In Depth

Tax row: 'pathetic' Amazon man humiliated by MPs

Google and Starbucks also grilled over low tax payments, but Amazon is ordered to send a more knowledgeable exec

amazon-cecil.jpg

AN AMAZON executive was humiliated by MPs yesterday as he and senior employees of fellow multinationals Starbucks and Google faced questioning about the low rates of corporation tax paid by their British arms.

But while Starbucks and Google merely irritated MPs on the Public Accounts Committee, commentators agreed that Amazon's Brussels-based director of public policy Andrew Cecil was the big loser.

Cecil was accused of being "totally evasive" over questions relating to the value of Amazon's sales in the UK, the pre-tax profits of the European company and its ownership structure.

MPs slammed a "ridiculous answer" and called him "pathetic". Committee chairman Margaret Hodge accused Cecil of "pretend ignorance" and said she would "order" Amazon to send another person to provide answers to the committee's questions.

The Guardian's Nils Pratley observes that Cecil's performance should be watched by "anybody who doubts the need for a root-and-branch review of the taxation of multinational companies".

Pratley went on: "Cecil was not merely evasive on Monday, which is par for the course when officials of multinationals are quizzed on tax, he was ignorant at an extraordinary level, unable even to tell the MPs how much tax is paid by Amazon's operation in Luxembourg, the base for its European businesses.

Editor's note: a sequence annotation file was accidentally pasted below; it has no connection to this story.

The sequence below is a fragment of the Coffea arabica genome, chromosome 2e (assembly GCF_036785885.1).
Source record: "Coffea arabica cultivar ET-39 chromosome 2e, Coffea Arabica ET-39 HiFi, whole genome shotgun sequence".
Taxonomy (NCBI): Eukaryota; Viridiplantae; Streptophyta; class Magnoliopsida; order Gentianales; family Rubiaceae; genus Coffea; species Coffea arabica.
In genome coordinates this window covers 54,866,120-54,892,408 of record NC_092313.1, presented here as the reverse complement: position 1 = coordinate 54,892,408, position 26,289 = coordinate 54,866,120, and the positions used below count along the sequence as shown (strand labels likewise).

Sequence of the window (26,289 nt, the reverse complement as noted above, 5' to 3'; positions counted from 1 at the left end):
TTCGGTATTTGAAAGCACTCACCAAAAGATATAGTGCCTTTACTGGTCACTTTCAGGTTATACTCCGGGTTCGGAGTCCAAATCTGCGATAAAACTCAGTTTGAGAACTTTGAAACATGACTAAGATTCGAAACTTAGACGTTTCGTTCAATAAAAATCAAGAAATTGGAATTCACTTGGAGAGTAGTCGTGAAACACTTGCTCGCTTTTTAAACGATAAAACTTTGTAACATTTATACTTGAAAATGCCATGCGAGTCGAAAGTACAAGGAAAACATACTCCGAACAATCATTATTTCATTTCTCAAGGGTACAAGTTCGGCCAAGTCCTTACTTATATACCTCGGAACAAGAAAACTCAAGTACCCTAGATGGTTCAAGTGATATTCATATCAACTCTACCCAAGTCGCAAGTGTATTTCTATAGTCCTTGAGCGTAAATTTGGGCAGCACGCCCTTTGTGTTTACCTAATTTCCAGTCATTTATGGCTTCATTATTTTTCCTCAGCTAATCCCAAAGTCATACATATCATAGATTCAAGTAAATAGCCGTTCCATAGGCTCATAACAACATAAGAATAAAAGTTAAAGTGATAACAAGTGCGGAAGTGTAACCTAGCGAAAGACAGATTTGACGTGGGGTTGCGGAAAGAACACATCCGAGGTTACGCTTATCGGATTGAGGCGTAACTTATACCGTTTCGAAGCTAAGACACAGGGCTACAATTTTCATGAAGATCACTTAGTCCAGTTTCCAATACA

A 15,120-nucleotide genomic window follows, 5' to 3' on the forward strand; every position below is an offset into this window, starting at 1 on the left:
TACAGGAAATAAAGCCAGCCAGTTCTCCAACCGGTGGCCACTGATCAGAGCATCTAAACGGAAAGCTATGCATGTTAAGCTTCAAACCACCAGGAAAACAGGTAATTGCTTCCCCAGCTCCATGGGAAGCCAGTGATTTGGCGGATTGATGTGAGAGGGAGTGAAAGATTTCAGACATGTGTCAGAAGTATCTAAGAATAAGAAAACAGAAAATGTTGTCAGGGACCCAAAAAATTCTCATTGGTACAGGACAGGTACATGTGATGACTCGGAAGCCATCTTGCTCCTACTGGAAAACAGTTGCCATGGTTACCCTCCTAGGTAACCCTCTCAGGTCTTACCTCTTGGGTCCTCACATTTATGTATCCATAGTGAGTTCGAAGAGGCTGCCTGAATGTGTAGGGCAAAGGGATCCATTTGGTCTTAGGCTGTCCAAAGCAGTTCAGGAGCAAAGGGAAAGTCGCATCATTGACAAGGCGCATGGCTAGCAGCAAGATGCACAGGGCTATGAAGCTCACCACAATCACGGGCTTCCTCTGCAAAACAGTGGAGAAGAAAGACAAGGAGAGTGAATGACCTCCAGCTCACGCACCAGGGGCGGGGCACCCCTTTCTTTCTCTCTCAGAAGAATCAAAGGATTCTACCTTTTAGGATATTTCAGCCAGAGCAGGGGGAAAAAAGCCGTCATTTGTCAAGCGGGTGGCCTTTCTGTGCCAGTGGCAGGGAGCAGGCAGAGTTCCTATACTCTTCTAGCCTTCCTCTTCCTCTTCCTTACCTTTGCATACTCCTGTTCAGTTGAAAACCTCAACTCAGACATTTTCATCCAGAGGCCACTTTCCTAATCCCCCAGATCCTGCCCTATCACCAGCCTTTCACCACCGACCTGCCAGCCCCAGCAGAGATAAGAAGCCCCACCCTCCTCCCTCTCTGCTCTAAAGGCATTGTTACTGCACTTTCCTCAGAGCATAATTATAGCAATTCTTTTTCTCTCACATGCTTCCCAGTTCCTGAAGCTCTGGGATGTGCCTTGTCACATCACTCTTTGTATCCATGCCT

"The watching world will have drawn a simple conclusion: Amazon really does not care how its tax arrangements are perceived by UK customers."

The Financial Times finds it simply "bizarre" that Cecil claims not to know his company's UK revenues while The Guardian's Simon Hoggart called the session "one of the great committee disasters, like watching the Titanic, the Bismarck and the R101 all go down in the same afternoon".

The performance of Starbucks' Troy Alstead particularly tickled Hoggart, who saw him as "an American corporate suit, like someone from Mad Men without the rock-like integrity".

Alstead explained that Starbucks paid almost no tax in the UK because it made no money here. Hoggart observed: "Year after year, the business failed. Yet somehow it survived, and the UK boss was even promoted! What a charity Starbucks is!"

Google's head of northern European sales, Matt Brittin, was the only sacrificial lamb to emerge with any credit – and that was thanks to his straightforward admission that his company is based in Ireland because of its low 12.5 per cent corporation tax rate and its non-US intellectual property is owned in Bermuda, a tax haven. He pointed out that Google's operations are completely legal.

Hodge replied: "We are not accusing you of being illegal, we are accusing you of being immoral."

The Guardian's Charles Arthur tweeted his verdict: "Amazon got kicked. Google leapt about the room like Spiderman, just about avoided the blows".

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